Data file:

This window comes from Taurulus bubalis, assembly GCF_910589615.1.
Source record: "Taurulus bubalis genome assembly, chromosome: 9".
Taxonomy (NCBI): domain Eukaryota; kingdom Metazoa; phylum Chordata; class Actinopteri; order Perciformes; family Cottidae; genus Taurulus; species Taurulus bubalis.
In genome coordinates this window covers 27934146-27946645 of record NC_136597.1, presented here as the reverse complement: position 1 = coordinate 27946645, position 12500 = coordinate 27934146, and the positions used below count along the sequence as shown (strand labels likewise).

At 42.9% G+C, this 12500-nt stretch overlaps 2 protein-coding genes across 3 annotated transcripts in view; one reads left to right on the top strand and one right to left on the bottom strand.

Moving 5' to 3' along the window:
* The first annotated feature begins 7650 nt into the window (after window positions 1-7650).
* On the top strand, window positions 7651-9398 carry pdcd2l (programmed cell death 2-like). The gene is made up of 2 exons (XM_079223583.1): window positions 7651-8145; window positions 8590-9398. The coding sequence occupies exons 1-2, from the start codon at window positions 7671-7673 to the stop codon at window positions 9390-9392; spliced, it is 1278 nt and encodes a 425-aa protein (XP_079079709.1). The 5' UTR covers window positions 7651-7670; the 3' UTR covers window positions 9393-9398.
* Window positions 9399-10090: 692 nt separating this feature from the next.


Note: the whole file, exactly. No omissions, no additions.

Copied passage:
This window comes from Taurulus bubalis, assembly GCF_910589615.1.
Source record: "Taurulus bubalis genome assembly, chromosome: 9".
Taxonomy (NCBI): domain Eukaryota; kingdom Metazoa; phylum Chordata; class Actinopteri; order Perciformes; family Cottidae; genus Taurulus; species Taurulus bubalis.
In genome coordinates this window covers 27934146-27946645 of record NC_136597.1, presented here as the reverse complement: position 1 = coordinate 27946645, position 12500 = coordinate 27934146, and the positions used below count along the sequence as shown (strand labels likewise).

At 42.9% G+C, this 12500-nt stretch overlaps 2 protein-coding genes across 3 annotated transcripts in view; one reads left to right on the top strand and one right to left on the bottom strand.

Moving 5' to 3' along the window:
* The first annotated feature begins 7650 nt into the window (after window positions 1-7650).
* On the top strand, window positions 7651-9398 carry pdcd2l (programmed cell death 2-like). The gene is made up of 2 exons (XM_079223583.1): window positions 7651-8145; window positions 8590-9398. The coding sequence occupies exons 1-2, from the start codon at window positions 7671-7673 to the stop codon at window positions 9390-9392; spliced, it is 1278 nt and encodes a 425-aa protein (XP_079079709.1). The 5' UTR covers window positions 7651-7670; the 3' UTR covers window positions 9393-9398.
* Window positions 9399-10090: 692 nt separating this feature from the next.